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‘Shark Tank’ fame won’t faze Press Waffle founders


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“One mistake that we could make was to take those 400 inquiries and just say yes to everybody and explode the company and in a year we’d be failing.” —Bryan Lewis (left), 32, with Caleb Lewis, 27, founders of Press Waffle Co.

Tell me about your upbringing.

Bryan: We were born and raised in Richardson, Texas. Mom’s a teacher, dad’s an accountant. I can vividly recall back when I was 10 years old I wanted to be a chef when I grew up. I ended up studying theater in college and acting professionally and teaching theater. Eventually it was time to go back to that dream and start a food truck.

Caleb: I went to the University of Texas, majoring in accounting. As a kid I saw myself in a suit. And the more and more I led toward that reality it didn’t seem as appealing.

Why waffles?

Bryan: My wife and I had been traveling in Europe in 2013. We came across this style of waffles, the Liege style. We wanted to have a waffle bar at our wedding and we couldn’t find anyone to do it. I was trying to re-create these waffles. It became an obsession of mine, and for nine months all my poor wife ate was waffles. Once that recipe had been finalized, we said we’ve got to do something with this. This is too good not to share with people.

Which brother is the boss?

Bryan: This is Bryan and Bryan is the boss. One thing that’s really good about our relationship, I never stop thinking, my mind is always going and I have probably ideas that aren’t that great, and Caleb is good at reining those in.

Caleb: I’m the younger brother, and Bryan has always been the role model and someone I look up to. He’s the captain of the ship and I’m a co-captain to help guide it. We have a similar view on a lot of things. We play devil’s advocate with each other in the right ways.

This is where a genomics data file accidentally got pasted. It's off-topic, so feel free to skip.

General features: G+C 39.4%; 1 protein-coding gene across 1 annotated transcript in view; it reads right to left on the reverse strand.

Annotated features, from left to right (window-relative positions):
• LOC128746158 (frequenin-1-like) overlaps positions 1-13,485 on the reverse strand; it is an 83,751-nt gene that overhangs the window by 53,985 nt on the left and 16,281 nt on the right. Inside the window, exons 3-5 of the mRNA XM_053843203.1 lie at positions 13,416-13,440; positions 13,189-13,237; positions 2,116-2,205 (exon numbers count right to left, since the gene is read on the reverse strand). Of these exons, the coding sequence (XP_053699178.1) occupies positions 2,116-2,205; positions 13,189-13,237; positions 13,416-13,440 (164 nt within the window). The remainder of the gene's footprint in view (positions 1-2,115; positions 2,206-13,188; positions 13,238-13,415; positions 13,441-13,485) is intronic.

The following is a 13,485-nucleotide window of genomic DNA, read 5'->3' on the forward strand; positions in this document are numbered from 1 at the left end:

What was it like to go on ABC’s ‘Shark Tank,’ with your episode airing in April?

Caleb: The whole experience was kind of surreal, a pinch yourself Hollywood experience. It was just about the most hectic hour and a half you could imagine. It is a shark tank and they’re out for blood.

You ended up with a deal with Barbara Corcoran, the real estate guru?

Caleb: We ended up negotiating with Barbara, and she was our target going in, and we did $300,000 for 15 percent.

Bryan: This episode was filmed so long ago. ‘Shark Tank’ aired and overnight we had 400 qualified leads coming through our website. So the last three weeks have been drilling down on those.

Beth Ewen

Beth Ewen, senior editor, learns if it’s lonely at the top and other lessons from franchise leaders, and presents their edited answers here in each issue. To suggest a candid C-level subject, e-mail
bewen@franchisetimes.com.

How do you handle that much sudden attention?

Bryan: The thing is we have proven our concept. We had three company-owned stores before the ‘Shark Tank’ airing and they all run extremely well. We have been able to dedicate ourselves to the franchise opportunity. One mistake that we could make was to take those 400 inquiries and just say yes to everybody and explode the company and in a year we’d be failing. We said we’re not going crazy here. We’re going to find 10 great people and open 10 stores.

Caleb: It goes back to the fact that until three years ago we had never been in restaurants. We had never been afraid to ask anyone for advice. When they give us advice and tell us the quickest way to fail is to view that franchise fee as income, we’re going to listen to that.

We don’t want to have a hundred open this year and 100 close two years from now.

What’s one lesson you’ve learned about leadership?

Caleb: Something that has been important to Bryan and myself from the beginning just because of who we are and how we were raised, is proper treatment of people. If you can just listen to your team members and show some empathy, flexibility, and realize that they are humans. So often in the service industry people are treated like crap. When you invest in your people, they pay it back tenfold.

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